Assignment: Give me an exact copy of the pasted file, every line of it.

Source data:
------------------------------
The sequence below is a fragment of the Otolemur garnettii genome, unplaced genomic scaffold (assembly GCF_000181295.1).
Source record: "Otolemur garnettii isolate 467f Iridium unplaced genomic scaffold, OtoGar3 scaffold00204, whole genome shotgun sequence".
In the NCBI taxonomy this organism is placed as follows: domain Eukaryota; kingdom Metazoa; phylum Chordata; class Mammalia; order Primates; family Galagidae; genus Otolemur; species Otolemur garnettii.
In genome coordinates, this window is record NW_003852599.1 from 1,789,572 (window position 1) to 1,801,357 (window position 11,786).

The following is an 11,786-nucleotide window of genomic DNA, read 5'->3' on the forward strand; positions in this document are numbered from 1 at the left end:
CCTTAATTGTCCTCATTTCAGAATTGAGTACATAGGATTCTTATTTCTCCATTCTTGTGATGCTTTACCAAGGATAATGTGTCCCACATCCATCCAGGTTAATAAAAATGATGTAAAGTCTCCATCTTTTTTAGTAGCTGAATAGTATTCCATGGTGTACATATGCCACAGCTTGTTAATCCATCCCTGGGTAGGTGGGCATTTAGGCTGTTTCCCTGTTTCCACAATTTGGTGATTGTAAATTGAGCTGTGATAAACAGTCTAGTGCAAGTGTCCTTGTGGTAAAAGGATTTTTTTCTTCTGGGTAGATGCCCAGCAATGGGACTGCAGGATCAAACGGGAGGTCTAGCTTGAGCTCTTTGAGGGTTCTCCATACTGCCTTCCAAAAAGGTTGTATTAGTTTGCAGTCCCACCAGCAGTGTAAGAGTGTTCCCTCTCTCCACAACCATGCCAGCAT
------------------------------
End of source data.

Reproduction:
The sequence below is a fragment of the Otolemur garnettii genome, unplaced genomic scaffold (assembly GCF_000181295.1).
Source record: "Otolemur garnettii isolate 467f Iridium unplaced genomic scaffold, OtoGar3 scaffold00204, whole genome shotgun sequence".
In the NCBI taxonomy this organism is placed as follows: domain Eukaryota; kingdom Metazoa; phylum Chordata; class Mammalia; order Primates; family Galagidae; genus Otolemur; species Otolemur garnettii.
In genome coordinates, this window is record NW_003852599.1 from 1,789,572 (window position 1) to 1,801,357 (window position 11,786).

The following is an 11,786-nucleotide window of genomic DNA, read 5'->3' on the forward strand; positions in this document are numbered from 1 at the left end:
CCTTAATTGTCCTCATTTCAGAATTGAGTACATAGGATTCTTATTTCTCCATTCTTGTGATGCTTTACCAAGGATAATGTGTCCCACATCCATCCAGGTTAATAAAAATGATGTAAAGTCTCCATCTTTTTTAGTAGCTGAATAGTATTCCATGGTGTACATATGCCACAGCTTGTTAATCCATCCCTGGGTAGGTGGGCATTTAGGCTGTTTCCCTGTTTCCACAATTTGGTGATTGTAAATTGAGCTGTGATAAACAGTCTAGTGCAAGTGTCCTTGTGGTAAAAGGATTTTTTTCTTCTGGGTAGATGCCCAGCAATGGGACTGCAGGATCAAACGGGAGGTCTAGCTTGAGCTCTTTGAGGGTTCTCCATACTGCCTTCCAAAAAGGTTGTATTAGTTTGCAGTCCCACCAGCAGTGTAAGAGTGTTCCCTCTCTCCACAACCATGCCAGCAT